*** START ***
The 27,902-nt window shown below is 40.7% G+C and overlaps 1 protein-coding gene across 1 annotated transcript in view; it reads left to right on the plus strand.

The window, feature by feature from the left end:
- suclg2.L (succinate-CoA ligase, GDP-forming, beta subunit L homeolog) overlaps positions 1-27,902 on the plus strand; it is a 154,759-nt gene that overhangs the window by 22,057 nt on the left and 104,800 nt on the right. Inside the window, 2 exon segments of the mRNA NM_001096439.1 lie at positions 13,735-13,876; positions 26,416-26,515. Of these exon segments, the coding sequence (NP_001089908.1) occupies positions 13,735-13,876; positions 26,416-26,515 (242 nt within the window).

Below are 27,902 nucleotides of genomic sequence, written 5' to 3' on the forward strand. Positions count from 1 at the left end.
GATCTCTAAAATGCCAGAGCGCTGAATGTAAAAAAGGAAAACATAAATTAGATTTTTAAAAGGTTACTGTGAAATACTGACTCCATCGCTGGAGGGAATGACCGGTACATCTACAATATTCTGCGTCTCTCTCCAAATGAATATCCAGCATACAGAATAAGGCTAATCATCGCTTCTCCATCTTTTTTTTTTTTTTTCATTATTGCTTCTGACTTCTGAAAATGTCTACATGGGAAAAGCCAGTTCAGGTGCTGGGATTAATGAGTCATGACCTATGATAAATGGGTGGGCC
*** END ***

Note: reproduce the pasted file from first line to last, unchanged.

The 27,902-nt window shown below is 40.7% G+C and overlaps 1 protein-coding gene across 1 annotated transcript in view; it reads left to right on the plus strand.

The window, feature by feature from the left end:
- suclg2.L (succinate-CoA ligase, GDP-forming, beta subunit L homeolog) overlaps positions 1-27,902 on the plus strand; it is a 154,759-nt gene that overhangs the window by 22,057 nt on the left and 104,800 nt on the right. Inside the window, 2 exon segments of the mRNA NM_001096439.1 lie at positions 13,735-13,876; positions 26,416-26,515. Of these exon segments, the coding sequence (NP_001089908.1) occupies positions 13,735-13,876; positions 26,416-26,515 (242 nt within the window).

Below are 27,902 nucleotides of genomic sequence, written 5' to 3' on the forward strand. Positions count from 1 at the left end.
GATCTCTAAAATGCCAGAGCGCTGAATGTAAAAAAGGAAAACATAAATTAGATTTTTAAAAGGTTACTGTGAAATACTGACTCCATCGCTGGAGGGAATGACCGGTACATCTACAATATTCTGCGTCTCTCTCCAAATGAATATCCAGCATACAGAATAAGGCTAATCATCGCTTCTCCATCTTTTTTTTTTTTTTTCATTATTGCTTCTGACTTCTGAAAATGTCTACATGGGAAAAGCCAGTTCAGGTGCTGGGATTAATGAGTCATGACCTATGATAAATGGGTGGGCC